Creepers Need Not Apply

In San Francisco I was approached by a gentleman with a rat tail who was distraught after releasing his 16 exotic birds due to an impending eviction. He proceeded to flip through a tattered folder full of stained-glass sketches, the prettiest one being that of a lion. When I boarded the bus, he began drinking from a coffee cup he found on one of the seats.

On a 13-hour bus ride from England to Paris, I sat next to a malodorous man with tufts of hair missing from his head who took it upon himself to give me an unsolicited leg massage.

In Dublin my friend and I were writing in our journals in St. Stephen’s Green when a 20-something guy—clad in head-to-toe denim—introduced himself. The meet-and-greet spun out of control and before we knew it, he bought us dinner at an Indian restaurant, read our palms and offered to get us matching Trinity College track suits.

I guess I’m what you would call a creeper magnet.

During my short but eventful 24 years on this planet, I’ve had more than my fair share of weird, offensive and downright bizarre encounters. Because I tend to attract these people, I expect such situations to occur when I’m out and about. But when it comes to renting an apartment, I’m just not in the mood.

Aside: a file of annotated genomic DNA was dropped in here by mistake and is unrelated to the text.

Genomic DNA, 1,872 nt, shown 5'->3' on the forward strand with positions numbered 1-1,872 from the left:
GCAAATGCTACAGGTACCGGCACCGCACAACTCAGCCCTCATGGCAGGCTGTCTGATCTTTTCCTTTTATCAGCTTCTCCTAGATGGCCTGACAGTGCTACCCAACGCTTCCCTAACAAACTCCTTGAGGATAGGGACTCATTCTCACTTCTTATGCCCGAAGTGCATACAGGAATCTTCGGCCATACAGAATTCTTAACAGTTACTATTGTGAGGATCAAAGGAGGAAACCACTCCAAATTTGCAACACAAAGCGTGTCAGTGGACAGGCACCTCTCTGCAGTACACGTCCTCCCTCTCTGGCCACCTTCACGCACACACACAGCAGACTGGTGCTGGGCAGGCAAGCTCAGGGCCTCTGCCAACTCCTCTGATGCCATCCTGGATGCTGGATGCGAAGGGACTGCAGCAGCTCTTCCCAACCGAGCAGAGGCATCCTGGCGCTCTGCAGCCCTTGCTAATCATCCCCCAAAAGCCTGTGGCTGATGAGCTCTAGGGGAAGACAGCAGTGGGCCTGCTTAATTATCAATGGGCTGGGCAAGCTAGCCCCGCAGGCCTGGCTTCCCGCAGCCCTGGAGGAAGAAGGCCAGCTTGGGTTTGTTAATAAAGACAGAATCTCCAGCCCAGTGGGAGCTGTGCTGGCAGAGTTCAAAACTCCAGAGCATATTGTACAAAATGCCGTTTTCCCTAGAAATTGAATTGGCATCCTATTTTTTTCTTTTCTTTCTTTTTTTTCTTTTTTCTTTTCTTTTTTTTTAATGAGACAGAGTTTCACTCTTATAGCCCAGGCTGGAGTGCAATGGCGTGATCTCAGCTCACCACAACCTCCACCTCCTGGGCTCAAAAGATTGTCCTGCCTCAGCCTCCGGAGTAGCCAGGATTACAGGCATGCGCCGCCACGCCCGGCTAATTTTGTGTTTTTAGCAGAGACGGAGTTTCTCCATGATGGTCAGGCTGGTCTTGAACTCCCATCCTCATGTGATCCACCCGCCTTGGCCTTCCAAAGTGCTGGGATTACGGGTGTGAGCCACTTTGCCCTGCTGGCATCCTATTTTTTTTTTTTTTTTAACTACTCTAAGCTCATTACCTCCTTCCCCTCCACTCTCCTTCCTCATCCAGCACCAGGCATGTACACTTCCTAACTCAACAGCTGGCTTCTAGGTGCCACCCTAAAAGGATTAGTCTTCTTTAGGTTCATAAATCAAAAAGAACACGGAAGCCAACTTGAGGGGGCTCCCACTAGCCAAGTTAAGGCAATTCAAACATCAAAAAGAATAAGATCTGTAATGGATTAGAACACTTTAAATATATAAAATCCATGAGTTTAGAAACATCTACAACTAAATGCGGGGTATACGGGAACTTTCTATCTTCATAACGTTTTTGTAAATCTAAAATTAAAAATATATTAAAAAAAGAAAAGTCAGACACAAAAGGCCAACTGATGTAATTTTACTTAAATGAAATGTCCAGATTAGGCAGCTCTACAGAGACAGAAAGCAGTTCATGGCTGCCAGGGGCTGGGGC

Fortunately, residents at Sequoia Equities’ communities need not worry.

In the article “Don’t Get Chester’d” in the September issue of units, Marketing Director Lisa Trapp says such creepers—sleazy leasing consultants who make derogatory comments to women, answer the phone with an attitude and rent units that are filthy—are nothing like the employees at the Walnut Creek, Calif.-based apartment management company.

To bring the message home, the company recently launched a “Don’t Get Chester’d” campaign—a series of humorous videos in which a leasing consultant named Chester makes every textbook faux pas when dealing with residents and prospects. (He may or may not carry a portfolio of animal sketches).

Trapp says the character of Chester was created to expose common industry misconceptions to both Gen Y’ers—a group who has a limited experience with the rental process—and Baby Boomers—a group who likely has not rented an apartment for a long time.

Sequoia hired an actor to play Chester and recruited the rest of the talent from within. The four videos, each less than a minute and a half long, feature the fictitious leasing agent insulting residents at a community event, making sexist comments to a prospective female resident, refusing to help a resident with a maintenance request and giving a new resident the keys to a ransacked apartment. The videos have since been posted on YouTube and a vanity URL that directs users to a specific page on Sequoia’s corporate site.

For those of you who are interested in hiring your very own Chester, the man I met in San Francisco is most likely in need of work. I don’t know his cell phone number but he can be found at the bus stop outside of Golden Gate Park. If he’s not there, try the bird sanctuary.

For more on Sequoia Equities’ unique marketing campaigns, check out the September issue of units, which mails Sept. 9.

E-mail your most creative marketing ideas to lauren@naahq.org.